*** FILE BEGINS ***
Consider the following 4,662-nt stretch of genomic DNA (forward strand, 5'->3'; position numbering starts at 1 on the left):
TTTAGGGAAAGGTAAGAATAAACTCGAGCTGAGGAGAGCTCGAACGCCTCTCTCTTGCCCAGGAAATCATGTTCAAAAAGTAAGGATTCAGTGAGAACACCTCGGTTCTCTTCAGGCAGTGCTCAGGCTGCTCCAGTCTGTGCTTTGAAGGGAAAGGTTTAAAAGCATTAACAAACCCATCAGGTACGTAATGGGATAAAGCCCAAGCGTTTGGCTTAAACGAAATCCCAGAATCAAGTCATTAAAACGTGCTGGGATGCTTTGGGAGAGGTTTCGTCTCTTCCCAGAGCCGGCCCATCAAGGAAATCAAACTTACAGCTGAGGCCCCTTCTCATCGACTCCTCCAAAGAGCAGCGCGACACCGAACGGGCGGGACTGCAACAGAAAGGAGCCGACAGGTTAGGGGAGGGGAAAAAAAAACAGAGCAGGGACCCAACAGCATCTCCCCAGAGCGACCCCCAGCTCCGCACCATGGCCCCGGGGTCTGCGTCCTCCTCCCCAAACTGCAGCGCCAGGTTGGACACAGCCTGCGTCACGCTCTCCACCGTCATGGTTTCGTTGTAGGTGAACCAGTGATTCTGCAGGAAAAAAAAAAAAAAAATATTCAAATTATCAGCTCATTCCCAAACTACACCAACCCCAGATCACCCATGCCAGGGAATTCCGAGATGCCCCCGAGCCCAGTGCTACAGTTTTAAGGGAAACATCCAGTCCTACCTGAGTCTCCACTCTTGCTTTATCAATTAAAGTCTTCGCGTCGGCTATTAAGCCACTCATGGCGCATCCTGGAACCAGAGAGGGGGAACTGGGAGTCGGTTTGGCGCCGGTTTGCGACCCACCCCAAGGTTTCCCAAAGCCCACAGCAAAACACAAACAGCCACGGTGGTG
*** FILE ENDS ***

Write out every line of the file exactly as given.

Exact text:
Consider the following 4,662-nt stretch of genomic DNA (forward strand, 5'->3'; position numbering starts at 1 on the left):
TTTAGGGAAAGGTAAGAATAAACTCGAGCTGAGGAGAGCTCGAACGCCTCTCTCTTGCCCAGGAAATCATGTTCAAAAAGTAAGGATTCAGTGAGAACACCTCGGTTCTCTTCAGGCAGTGCTCAGGCTGCTCCAGTCTGTGCTTTGAAGGGAAAGGTTTAAAAGCATTAACAAACCCATCAGGTACGTAATGGGATAAAGCCCAAGCGTTTGGCTTAAACGAAATCCCAGAATCAAGTCATTAAAACGTGCTGGGATGCTTTGGGAGAGGTTTCGTCTCTTCCCAGAGCCGGCCCATCAAGGAAATCAAACTTACAGCTGAGGCCCCTTCTCATCGACTCCTCCAAAGAGCAGCGCGACACCGAACGGGCGGGACTGCAACAGAAAGGAGCCGACAGGTTAGGGGAGGGGAAAAAAAAACAGAGCAGGGACCCAACAGCATCTCCCCAGAGCGACCCCCAGCTCCGCACCATGGCCCCGGGGTCTGCGTCCTCCTCCCCAAACTGCAGCGCCAGGTTGGACACAGCCTGCGTCACGCTCTCCACCGTCATGGTTTCGTTGTAGGTGAACCAGTGATTCTGCAGGAAAAAAAAAAAAAAAATATTCAAATTATCAGCTCATTCCCAAACTACACCAACCCCAGATCACCCATGCCAGGGAATTCCGAGATGCCCCCGAGCCCAGTGCTACAGTTTTAAGGGAAACATCCAGTCCTACCTGAGTCTCCACTCTTGCTTTATCAATTAAAGTCTTCGCGTCGGCTATTAAGCCACTCATGGCGCATCCTGGAACCAGAGAGGGGGAACTGGGAGTCGGTTTGGCGCCGGTTTGCGACCCACCCCAAGGTTTCCCAAAGCCCACAGCAAAACACAAACAGCCACGGTGGTG